The very first interview (via email) I conducted when I started this blog nearly seven years ago was with Bridie O’Donnell, so I was very interested when I read that she’d penned a book called Life and Death – a Cycling Memoir. I’ve followed her career with interest since then, and wrote a second post after she broke the Women’s UCI Hour record the year before year. In fact, just after I published the second post I was in Geelong for the Cadel Great Ocean Ride and I spotted her across the road putting money in a parking meter. I raced across and introduced myself. It was great to meet her in person and congratulate her on the great achievement.
So you can probably tell that I’m a fan of Bridie O’Donnell and I also like her writing style, therefore you won’t be surprised to hear that I really enjoyed her book. It’s a really honest and brave account of her life as a professional cyclist. The insights into her gruelling training, and the huge highs and lows are inspiring. Bridie, like so many women is very critical of herself. It made me realise that a professional athlete can have as many doubts as a regular road cyclist like me.
She talks very frankly about death (hence the title) and doesn’t shy away from the huge risks that professional cyclists take when they train day after day on the roads. Her own experiences of losing several friends who were riders, seems to make her more determined to continue riding herself.
She also talks about sexual harassment and the parallels with the #MeToo movement. “During my five years as a globetrotting professional cyclist, I encountered many other instances of sexual harassment and inappropriate workplace conduct. Along the way I discovered that being a rider in an Italian women’s team was sort of a joke – you were considered ripe for being hit on, underpaid (or not paid at all), screamed at, left behind at races, not fed, not given information, or in the worst cases, physically assaulted. All those things happened to me.”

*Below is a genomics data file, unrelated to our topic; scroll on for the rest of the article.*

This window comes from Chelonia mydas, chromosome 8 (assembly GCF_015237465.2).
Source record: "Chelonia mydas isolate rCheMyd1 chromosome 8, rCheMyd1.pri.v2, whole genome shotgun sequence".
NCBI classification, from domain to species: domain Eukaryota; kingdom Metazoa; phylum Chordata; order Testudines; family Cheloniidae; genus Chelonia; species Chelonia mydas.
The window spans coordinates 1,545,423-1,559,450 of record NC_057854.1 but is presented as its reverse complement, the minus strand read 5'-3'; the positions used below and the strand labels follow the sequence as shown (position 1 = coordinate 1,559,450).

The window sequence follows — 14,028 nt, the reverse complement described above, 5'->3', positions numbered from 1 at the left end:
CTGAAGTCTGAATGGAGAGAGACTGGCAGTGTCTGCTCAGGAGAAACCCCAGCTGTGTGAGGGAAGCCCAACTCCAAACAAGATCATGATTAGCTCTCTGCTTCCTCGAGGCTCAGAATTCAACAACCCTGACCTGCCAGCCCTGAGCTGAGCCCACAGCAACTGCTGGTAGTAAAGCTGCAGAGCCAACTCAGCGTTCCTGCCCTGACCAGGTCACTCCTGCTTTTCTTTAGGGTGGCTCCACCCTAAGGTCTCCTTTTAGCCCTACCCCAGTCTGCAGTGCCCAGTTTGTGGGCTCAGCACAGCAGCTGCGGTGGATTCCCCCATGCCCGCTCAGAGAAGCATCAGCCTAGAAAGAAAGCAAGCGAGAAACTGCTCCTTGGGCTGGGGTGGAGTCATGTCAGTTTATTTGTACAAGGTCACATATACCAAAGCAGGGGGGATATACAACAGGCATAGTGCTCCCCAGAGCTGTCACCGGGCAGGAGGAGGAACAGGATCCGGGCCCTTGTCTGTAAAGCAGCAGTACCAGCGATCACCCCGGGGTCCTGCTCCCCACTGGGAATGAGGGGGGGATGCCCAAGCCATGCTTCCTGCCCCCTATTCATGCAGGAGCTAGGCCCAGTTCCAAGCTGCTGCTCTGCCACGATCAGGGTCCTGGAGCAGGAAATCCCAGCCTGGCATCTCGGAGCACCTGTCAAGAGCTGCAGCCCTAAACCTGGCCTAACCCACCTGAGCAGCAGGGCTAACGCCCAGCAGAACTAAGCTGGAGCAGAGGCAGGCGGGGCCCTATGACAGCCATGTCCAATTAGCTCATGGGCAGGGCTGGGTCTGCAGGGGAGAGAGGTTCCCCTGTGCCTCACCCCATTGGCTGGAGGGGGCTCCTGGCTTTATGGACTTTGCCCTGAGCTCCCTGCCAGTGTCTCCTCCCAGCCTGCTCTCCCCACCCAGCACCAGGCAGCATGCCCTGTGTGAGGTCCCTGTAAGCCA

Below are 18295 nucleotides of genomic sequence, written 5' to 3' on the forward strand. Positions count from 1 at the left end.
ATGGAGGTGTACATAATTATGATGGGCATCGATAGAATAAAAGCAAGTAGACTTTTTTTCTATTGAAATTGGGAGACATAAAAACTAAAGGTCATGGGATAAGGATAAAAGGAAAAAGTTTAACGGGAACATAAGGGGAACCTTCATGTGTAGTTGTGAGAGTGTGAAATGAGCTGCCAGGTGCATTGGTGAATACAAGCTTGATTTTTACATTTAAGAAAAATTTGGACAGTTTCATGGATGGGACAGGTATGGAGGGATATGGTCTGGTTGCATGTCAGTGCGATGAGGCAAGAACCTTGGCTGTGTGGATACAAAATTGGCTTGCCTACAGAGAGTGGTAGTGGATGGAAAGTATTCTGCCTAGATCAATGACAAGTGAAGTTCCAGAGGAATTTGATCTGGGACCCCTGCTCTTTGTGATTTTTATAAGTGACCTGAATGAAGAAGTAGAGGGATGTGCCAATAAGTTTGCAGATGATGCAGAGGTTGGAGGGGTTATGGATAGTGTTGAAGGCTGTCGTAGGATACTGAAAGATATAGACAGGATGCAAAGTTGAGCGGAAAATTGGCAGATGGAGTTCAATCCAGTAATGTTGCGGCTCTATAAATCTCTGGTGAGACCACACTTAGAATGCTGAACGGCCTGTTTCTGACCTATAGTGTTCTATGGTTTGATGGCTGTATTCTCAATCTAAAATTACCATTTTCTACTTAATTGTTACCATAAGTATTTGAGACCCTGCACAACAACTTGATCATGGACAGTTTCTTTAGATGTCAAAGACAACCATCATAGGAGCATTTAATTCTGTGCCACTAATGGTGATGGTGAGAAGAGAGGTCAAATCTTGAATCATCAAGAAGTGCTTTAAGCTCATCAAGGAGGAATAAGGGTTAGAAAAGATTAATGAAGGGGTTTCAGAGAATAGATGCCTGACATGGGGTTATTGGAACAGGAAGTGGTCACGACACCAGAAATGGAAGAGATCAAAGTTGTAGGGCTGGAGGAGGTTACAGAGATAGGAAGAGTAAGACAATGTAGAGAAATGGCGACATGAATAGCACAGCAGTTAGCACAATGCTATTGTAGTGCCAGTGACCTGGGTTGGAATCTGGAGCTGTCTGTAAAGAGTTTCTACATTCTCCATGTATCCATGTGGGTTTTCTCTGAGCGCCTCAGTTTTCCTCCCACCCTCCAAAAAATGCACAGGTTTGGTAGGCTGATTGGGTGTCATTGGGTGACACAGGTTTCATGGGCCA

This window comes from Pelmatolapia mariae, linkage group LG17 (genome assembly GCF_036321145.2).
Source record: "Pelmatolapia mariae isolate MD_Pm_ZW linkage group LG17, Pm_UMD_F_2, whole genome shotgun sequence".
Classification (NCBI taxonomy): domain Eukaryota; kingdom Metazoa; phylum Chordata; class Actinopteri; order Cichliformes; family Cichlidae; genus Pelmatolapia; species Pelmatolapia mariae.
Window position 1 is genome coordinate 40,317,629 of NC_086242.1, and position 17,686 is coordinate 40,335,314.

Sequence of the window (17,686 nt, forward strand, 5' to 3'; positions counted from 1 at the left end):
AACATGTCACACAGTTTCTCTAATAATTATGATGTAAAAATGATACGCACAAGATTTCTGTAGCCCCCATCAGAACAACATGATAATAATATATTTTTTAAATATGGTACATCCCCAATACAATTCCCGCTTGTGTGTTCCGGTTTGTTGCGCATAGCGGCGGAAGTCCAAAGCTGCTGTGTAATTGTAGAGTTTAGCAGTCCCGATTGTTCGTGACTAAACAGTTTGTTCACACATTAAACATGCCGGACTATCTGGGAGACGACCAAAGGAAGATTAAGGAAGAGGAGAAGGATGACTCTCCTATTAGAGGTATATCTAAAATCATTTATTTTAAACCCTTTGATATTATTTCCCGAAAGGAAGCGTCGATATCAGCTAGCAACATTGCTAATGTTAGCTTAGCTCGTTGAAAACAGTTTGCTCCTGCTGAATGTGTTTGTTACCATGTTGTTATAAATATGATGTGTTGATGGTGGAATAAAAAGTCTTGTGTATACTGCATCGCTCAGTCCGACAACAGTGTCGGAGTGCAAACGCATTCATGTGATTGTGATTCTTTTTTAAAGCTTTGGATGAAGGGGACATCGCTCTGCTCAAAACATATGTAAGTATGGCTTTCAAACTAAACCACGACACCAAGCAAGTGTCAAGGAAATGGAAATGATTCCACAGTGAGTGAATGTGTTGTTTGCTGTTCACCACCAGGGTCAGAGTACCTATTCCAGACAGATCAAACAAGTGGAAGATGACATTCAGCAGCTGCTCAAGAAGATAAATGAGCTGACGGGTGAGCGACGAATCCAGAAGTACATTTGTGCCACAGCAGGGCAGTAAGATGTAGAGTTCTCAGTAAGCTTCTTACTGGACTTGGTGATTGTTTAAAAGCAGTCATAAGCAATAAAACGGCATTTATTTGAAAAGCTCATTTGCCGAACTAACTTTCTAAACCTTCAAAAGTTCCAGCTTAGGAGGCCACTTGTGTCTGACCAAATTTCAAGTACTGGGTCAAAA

I also found it very disturbing reading about the culture around eating for the women in her Italian team. She recounts the training program of one of her fellow riders who took very long slow training rides and took no money with her. She did this so she wouldn’t be tempted to eat, and wouldn’t feel the need to because her training was not intensive. As a doctor, Bridie could see how unsustainable this lifestyle was and would likely lead to osteoporosis in her later years. She watched as many fellow female riders restricted their food intake to reach that perfect riding weight. In some cases it led to great victories, and in a few cases to illness. It’s quite bizarre to read that Bridie was considered too fat. When I met her I was struck by how tall and slender she is in person.
My favourite part of the book is when she breaks the hour record and recounts “as I slowed down and dismounted, I felt the most unbelievable wave of elation and satisfaction. In that glorious moment any fatigue was immediately washed away…..I raised one arm, a fist clenched in victory. I had beaten and bested a world record. I’d ridden 46.882 km in one hour. I had beaten my own fears and doubts, and proven myself right.”
I was pleased to read earlier this year that Bridie has taken up a new role that enables her to tackle some of these inequities in women’s cycling head on – she is now the Head of the Office for Women in Sport and Recreation in Victoria – and enjoying another unexpected career change.
I recommend you pick up a copy of Bridie O’Donnell’s Life and Death – a Cycling Memoir. It’s available from plenty of book sellers and her publisher Slattery Media who provided me with a review copy.